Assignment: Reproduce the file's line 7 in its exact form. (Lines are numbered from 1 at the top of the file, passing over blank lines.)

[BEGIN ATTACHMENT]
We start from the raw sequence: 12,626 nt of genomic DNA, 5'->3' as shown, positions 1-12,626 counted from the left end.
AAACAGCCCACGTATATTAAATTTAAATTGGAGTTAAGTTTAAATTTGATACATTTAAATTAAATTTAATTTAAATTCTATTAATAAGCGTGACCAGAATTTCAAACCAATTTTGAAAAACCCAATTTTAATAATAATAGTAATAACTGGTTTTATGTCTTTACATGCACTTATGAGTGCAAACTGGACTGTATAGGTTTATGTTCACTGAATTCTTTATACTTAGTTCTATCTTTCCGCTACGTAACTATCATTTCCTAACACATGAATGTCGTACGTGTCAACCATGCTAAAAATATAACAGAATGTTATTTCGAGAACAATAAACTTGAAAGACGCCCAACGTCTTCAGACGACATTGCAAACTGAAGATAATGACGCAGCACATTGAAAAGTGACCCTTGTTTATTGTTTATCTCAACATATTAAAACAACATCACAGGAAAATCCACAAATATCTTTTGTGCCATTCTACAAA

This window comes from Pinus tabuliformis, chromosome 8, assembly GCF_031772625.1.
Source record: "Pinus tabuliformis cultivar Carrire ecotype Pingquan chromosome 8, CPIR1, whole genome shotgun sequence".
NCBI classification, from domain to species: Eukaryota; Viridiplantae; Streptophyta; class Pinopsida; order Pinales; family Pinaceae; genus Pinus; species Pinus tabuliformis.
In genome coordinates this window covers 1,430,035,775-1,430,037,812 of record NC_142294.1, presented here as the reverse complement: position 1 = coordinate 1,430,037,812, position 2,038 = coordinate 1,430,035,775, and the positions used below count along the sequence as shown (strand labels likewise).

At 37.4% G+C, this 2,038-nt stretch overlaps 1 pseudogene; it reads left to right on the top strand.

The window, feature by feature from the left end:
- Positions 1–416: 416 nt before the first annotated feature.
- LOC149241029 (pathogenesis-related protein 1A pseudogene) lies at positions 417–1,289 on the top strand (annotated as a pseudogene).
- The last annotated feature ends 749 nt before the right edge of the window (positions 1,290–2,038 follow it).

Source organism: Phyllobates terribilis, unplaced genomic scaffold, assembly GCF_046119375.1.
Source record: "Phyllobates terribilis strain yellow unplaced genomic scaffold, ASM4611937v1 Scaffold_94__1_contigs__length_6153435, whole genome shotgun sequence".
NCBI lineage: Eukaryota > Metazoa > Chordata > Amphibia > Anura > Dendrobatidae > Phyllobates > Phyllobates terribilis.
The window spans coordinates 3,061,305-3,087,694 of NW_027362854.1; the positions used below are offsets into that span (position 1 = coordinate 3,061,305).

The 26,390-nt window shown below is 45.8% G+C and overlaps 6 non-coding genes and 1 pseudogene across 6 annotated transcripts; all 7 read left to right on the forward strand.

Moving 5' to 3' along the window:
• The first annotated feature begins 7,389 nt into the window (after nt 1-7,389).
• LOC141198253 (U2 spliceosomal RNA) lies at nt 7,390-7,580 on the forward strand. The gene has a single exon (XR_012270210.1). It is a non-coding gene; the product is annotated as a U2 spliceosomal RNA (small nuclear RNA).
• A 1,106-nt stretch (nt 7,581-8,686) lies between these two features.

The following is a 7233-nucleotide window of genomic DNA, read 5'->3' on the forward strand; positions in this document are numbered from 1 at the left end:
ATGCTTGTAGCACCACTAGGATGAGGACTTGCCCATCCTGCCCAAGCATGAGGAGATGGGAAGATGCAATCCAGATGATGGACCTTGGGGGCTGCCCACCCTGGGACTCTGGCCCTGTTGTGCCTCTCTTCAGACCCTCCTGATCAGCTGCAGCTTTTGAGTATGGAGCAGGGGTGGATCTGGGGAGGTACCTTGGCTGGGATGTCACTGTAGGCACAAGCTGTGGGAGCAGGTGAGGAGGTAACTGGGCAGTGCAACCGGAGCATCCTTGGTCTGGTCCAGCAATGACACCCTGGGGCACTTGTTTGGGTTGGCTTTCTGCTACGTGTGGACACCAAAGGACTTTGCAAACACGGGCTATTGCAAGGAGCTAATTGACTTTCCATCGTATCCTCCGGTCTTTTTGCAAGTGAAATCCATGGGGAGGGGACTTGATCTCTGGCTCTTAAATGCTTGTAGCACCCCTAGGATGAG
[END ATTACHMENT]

At 37.4% G+C, this 2,038-nt stretch overlaps 1 pseudogene; it reads left to right on the top strand.